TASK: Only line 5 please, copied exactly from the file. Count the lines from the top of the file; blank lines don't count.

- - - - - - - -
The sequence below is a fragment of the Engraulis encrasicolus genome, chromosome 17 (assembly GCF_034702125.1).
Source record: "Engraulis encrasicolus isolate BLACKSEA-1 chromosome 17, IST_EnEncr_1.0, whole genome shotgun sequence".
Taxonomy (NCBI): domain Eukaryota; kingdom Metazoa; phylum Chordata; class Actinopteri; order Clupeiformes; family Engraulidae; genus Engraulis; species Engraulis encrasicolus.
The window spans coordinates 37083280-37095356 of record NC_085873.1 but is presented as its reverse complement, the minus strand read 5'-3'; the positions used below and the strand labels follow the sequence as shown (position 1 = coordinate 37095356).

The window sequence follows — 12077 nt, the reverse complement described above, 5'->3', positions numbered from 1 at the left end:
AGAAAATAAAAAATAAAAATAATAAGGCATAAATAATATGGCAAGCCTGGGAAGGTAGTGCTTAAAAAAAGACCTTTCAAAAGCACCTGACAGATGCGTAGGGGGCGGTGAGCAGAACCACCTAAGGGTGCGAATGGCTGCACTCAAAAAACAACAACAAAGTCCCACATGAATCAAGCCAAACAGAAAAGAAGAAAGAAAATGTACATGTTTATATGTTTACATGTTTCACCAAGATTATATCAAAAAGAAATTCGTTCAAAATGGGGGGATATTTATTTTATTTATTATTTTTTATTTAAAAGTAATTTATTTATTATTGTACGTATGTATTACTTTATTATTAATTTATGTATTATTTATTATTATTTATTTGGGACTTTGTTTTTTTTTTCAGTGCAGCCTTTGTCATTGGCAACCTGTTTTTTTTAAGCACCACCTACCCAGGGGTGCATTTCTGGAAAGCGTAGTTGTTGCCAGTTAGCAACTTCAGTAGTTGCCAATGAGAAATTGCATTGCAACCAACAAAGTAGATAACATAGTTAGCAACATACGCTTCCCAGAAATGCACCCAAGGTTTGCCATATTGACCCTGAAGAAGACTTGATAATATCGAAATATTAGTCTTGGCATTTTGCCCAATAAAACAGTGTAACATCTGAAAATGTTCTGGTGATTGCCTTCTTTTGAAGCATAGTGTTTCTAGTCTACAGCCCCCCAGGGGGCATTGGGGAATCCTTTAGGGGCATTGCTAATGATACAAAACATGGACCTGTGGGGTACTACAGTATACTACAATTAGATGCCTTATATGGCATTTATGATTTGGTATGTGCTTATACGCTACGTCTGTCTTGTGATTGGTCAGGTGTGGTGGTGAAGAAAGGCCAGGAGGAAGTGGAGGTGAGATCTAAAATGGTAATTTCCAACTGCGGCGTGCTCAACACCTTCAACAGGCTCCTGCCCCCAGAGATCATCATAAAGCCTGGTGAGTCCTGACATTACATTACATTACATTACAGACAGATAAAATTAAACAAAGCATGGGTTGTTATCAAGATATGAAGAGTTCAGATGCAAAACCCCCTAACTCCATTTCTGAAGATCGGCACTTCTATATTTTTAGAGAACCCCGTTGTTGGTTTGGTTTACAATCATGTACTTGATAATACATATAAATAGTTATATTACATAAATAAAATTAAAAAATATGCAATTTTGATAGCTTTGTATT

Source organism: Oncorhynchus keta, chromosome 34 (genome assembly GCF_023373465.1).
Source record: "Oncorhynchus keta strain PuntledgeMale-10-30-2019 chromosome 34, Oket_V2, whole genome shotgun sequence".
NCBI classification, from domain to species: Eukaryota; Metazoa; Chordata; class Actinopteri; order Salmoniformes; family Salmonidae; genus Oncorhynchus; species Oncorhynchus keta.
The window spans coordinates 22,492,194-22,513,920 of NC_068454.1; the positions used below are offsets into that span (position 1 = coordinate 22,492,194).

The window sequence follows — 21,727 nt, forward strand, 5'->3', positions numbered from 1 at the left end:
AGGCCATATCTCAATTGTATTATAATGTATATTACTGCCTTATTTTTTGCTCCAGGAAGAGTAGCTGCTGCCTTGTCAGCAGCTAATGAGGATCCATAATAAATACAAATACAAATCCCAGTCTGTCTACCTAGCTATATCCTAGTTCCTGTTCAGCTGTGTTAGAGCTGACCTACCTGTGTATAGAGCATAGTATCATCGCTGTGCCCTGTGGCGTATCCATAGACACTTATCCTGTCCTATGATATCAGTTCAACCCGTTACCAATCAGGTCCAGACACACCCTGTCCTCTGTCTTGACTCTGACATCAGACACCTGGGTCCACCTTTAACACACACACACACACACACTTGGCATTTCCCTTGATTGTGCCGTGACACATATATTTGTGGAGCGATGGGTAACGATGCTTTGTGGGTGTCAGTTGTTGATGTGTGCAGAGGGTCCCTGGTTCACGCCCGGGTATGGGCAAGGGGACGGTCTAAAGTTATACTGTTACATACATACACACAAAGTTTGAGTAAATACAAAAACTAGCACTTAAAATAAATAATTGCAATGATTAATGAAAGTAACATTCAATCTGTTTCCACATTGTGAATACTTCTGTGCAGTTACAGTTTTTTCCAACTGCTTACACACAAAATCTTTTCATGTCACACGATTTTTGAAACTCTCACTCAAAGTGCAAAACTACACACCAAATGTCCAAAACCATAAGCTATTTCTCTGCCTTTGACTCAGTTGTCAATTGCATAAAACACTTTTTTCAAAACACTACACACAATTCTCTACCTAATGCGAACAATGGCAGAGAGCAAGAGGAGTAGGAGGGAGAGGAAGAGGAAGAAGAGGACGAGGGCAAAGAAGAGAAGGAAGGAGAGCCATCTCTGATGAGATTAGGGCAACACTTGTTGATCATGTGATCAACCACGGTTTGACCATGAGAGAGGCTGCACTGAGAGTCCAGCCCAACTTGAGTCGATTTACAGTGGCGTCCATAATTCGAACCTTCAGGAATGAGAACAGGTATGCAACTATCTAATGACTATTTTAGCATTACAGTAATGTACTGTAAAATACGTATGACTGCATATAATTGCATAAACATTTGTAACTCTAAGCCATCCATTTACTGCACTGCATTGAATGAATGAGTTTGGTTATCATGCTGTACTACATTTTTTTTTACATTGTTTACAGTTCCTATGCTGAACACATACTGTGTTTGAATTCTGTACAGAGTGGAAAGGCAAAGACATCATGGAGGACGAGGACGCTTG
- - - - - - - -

The window sequence follows — 12077 nt, the reverse complement described above, 5'->3', positions numbered from 1 at the left end: